Since Joseph Shabalala formed Ladysmith Black Mambazo over forty-five years ago the all male chorus has embodied the sound of South Africa by bringing Zulu a cappella to the world. The group’s international fame—initiated by 1986 contributions to Paul Simon’s album Graceland and continuing on through countless collaborations—has also given Mambazo great responsibility as it serves as a South African delegate, spreading knowledge of its nation around the world. Naturally, such responsibility has sacrificed Ladysmith Black Mambazo’s identity in return for accessibility in many instances in the chorus’s long musical history. However, Songs From A Zulu Farm resembles no such shortcoming.

Ladysmith Black Mambazo’s 2008 release Ilembe represented a return from the international music community to the group’s roots in the African countryside. It has continued in the same direction and spirit in Songs From A Zulu Farm, reinvigorating the soul of its isicathamiya (a sort of Zulu a cappella) harmonies and style, while also reviving the songs that leader Joseph Shabalala grew up singing.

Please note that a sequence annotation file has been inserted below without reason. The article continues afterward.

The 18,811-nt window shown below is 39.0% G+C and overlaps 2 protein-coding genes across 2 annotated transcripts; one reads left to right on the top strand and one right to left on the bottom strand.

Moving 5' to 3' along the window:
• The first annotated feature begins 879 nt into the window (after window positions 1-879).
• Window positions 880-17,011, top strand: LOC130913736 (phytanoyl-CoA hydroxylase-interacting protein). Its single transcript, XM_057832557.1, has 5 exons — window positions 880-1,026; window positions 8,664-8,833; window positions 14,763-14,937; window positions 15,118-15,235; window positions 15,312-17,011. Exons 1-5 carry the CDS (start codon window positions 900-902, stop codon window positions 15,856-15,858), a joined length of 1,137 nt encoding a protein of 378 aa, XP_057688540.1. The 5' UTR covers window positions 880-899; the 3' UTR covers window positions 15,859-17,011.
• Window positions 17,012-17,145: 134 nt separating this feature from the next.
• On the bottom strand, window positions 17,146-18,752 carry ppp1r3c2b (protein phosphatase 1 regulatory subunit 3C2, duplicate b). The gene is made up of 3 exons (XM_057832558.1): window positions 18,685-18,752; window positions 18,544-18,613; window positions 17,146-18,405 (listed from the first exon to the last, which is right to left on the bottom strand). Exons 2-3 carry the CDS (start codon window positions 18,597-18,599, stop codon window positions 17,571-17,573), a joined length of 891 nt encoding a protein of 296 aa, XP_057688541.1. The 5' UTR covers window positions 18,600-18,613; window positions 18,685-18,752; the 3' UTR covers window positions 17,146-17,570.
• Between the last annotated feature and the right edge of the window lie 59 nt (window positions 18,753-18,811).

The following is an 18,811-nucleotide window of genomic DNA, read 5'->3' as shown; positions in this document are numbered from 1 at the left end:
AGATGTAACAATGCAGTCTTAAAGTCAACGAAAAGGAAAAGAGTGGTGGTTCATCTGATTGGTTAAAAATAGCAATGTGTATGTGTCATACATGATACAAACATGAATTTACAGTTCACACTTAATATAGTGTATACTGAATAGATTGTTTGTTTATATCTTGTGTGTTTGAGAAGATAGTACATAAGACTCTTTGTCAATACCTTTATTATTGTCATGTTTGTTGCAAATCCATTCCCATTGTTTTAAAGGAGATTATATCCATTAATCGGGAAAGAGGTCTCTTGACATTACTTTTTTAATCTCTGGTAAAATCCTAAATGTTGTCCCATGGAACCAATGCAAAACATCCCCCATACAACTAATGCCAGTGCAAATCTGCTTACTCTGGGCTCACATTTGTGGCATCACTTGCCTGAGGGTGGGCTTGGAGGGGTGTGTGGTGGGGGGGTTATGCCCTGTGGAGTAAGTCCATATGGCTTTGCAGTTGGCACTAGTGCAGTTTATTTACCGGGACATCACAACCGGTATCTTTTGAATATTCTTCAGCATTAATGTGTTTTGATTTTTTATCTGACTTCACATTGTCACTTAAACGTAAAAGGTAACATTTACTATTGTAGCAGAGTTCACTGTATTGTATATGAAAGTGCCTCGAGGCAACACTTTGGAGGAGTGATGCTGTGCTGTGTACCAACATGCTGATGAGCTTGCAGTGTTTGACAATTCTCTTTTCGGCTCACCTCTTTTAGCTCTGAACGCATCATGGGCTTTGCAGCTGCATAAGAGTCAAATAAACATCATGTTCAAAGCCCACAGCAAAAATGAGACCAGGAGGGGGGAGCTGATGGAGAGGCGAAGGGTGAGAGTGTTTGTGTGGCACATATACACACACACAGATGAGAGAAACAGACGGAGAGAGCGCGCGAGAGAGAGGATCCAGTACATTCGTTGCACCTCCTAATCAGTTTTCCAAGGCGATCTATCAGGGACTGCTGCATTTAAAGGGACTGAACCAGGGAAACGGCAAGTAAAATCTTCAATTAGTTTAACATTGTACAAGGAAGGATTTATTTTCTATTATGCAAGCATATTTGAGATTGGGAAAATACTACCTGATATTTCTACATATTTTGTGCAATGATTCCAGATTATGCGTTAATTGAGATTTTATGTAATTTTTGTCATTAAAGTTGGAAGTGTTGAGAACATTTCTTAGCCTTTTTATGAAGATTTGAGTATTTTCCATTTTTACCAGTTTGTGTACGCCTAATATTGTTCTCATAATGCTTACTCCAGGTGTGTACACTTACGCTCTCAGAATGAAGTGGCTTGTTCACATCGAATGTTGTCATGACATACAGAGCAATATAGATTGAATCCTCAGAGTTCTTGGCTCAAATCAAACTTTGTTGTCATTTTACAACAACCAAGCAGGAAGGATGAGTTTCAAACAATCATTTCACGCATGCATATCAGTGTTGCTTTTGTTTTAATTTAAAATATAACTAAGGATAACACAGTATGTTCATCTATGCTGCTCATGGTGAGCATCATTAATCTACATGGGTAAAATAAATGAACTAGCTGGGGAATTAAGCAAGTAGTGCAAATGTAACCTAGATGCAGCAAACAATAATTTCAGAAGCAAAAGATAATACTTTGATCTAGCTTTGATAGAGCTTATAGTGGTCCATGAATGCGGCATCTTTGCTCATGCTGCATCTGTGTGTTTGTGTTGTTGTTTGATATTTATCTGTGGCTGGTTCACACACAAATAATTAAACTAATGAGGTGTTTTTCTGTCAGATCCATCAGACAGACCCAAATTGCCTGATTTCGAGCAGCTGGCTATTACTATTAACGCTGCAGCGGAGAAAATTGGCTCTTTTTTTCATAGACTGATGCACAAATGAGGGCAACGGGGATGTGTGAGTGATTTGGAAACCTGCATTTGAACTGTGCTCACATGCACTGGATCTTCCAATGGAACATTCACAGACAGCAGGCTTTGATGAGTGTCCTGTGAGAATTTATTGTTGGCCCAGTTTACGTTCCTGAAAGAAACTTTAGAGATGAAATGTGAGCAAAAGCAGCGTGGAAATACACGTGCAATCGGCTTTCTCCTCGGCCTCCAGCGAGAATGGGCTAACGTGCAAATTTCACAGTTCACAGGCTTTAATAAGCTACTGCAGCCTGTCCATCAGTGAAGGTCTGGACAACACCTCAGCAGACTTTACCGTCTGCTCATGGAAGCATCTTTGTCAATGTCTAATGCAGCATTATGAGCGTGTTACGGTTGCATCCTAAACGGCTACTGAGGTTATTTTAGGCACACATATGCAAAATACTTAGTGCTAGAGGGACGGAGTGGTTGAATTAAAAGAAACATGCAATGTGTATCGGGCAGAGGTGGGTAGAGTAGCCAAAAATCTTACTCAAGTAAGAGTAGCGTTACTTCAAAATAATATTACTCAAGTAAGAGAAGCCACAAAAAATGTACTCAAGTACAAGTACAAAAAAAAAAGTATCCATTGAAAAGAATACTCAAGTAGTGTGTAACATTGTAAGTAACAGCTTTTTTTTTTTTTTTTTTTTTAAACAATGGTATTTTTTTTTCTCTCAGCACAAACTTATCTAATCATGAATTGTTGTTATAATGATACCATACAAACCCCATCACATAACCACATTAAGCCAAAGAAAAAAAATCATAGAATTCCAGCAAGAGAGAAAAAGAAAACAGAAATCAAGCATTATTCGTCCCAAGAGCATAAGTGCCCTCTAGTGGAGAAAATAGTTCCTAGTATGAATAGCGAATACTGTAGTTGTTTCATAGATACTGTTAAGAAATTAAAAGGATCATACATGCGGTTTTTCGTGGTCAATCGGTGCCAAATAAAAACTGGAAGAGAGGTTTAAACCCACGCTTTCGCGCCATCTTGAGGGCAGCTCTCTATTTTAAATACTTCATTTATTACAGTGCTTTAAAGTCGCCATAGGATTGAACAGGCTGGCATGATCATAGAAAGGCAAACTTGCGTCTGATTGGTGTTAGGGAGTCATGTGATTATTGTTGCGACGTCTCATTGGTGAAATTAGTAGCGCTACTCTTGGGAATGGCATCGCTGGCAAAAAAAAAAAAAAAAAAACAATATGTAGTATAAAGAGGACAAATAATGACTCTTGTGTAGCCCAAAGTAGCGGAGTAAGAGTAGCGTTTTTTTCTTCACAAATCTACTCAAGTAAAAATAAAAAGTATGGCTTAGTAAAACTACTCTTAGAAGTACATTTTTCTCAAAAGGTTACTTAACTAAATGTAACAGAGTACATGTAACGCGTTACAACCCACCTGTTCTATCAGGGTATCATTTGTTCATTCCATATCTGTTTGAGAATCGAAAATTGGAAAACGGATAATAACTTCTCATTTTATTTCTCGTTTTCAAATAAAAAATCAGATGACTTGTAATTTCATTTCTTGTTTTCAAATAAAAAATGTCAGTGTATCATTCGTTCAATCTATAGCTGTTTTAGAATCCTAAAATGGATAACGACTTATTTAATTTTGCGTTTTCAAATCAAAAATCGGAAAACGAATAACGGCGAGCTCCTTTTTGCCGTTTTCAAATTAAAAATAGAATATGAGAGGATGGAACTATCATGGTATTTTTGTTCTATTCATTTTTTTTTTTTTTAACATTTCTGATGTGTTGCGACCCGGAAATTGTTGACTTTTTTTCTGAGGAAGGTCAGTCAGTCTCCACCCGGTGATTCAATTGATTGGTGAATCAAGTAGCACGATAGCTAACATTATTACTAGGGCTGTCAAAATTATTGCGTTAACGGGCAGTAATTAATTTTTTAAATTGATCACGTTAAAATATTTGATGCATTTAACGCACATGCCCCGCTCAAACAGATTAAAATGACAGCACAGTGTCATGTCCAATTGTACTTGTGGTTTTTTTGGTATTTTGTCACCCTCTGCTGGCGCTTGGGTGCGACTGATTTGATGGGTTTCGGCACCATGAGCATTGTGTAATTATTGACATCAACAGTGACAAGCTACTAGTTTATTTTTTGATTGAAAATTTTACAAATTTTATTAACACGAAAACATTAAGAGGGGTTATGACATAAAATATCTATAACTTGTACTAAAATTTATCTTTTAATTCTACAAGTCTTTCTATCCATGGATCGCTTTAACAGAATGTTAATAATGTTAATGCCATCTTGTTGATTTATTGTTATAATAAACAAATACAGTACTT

As the group’s reputation suggests, each track promotes the broad instrumental nature of the Zulu voices. The absence of instrumentals never presents a burden, but provides the appropriate canvas to display the phenomenal quality of Mambazo’s expansive timbral brilliance. The track, “Wemfazi Ongaphesheya” utilizes a vocal percussion almost reminiscent of beat-boxer Rahzel’s work on Bjork’s Medulla, all over a simple African chant. The majority of tracks consist of native Zulu lyrics, though fragments of English can be found. Continuing with the farm theme from beginning to end, the final track, “Old MacDonald Zulu Style,” offers a cheesy platform that segues into an appropriate conclusion combining recorded animal sounds along with members of the chorus mimicking similar animal noises with oddly amazing ability. Kid-friendly? Sure. But it will leave you with a smile on your face.